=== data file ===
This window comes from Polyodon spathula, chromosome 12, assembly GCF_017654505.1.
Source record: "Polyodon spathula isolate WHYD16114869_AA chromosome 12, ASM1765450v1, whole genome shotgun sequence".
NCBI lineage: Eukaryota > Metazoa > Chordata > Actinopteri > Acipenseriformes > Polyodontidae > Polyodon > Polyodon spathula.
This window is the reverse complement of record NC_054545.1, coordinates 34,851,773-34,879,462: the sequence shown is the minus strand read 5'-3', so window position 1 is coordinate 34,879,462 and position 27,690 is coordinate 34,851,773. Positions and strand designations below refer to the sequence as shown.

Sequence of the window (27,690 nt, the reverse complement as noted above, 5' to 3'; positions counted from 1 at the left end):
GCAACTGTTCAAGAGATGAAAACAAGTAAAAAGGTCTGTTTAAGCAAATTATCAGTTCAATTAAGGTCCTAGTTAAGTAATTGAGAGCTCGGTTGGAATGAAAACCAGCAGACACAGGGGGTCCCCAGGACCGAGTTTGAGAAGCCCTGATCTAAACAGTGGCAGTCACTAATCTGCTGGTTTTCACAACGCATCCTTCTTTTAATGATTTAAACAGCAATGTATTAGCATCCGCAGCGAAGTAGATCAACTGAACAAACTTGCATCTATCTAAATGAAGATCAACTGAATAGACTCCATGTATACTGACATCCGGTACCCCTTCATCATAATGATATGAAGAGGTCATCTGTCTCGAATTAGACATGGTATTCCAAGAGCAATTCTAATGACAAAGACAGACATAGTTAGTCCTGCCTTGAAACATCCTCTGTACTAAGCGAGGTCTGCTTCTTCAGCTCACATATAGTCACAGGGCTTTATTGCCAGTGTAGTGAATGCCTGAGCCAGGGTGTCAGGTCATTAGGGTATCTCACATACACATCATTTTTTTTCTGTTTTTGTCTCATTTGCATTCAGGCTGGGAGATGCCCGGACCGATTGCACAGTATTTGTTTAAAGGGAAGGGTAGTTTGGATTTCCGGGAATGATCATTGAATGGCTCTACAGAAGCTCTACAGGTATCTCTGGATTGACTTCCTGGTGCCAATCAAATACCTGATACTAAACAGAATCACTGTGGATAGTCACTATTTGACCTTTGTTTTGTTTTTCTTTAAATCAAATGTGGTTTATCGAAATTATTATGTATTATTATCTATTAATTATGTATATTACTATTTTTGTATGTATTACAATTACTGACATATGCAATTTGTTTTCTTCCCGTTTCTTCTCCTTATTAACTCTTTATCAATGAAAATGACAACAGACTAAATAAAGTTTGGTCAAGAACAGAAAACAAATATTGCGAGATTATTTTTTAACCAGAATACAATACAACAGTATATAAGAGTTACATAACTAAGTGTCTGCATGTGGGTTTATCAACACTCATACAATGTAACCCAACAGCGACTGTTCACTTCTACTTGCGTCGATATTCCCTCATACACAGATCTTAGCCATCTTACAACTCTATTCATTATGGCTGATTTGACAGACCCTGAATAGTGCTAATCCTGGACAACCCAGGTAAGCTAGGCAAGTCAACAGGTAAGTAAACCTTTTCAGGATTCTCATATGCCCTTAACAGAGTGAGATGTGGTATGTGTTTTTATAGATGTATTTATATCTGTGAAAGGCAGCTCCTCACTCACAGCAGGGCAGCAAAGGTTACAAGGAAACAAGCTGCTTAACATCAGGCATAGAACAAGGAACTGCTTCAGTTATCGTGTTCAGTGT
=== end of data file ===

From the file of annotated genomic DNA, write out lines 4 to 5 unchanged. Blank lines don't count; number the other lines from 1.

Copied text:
This window is the reverse complement of record NC_054545.1, coordinates 34,851,773-34,879,462: the sequence shown is the minus strand read 5'-3', so window position 1 is coordinate 34,879,462 and position 27,690 is coordinate 34,851,773. Positions and strand designations below refer to the sequence as shown.

Sequence of the window (27,690 nt, the reverse complement as noted above, 5' to 3'; positions counted from 1 at the left end):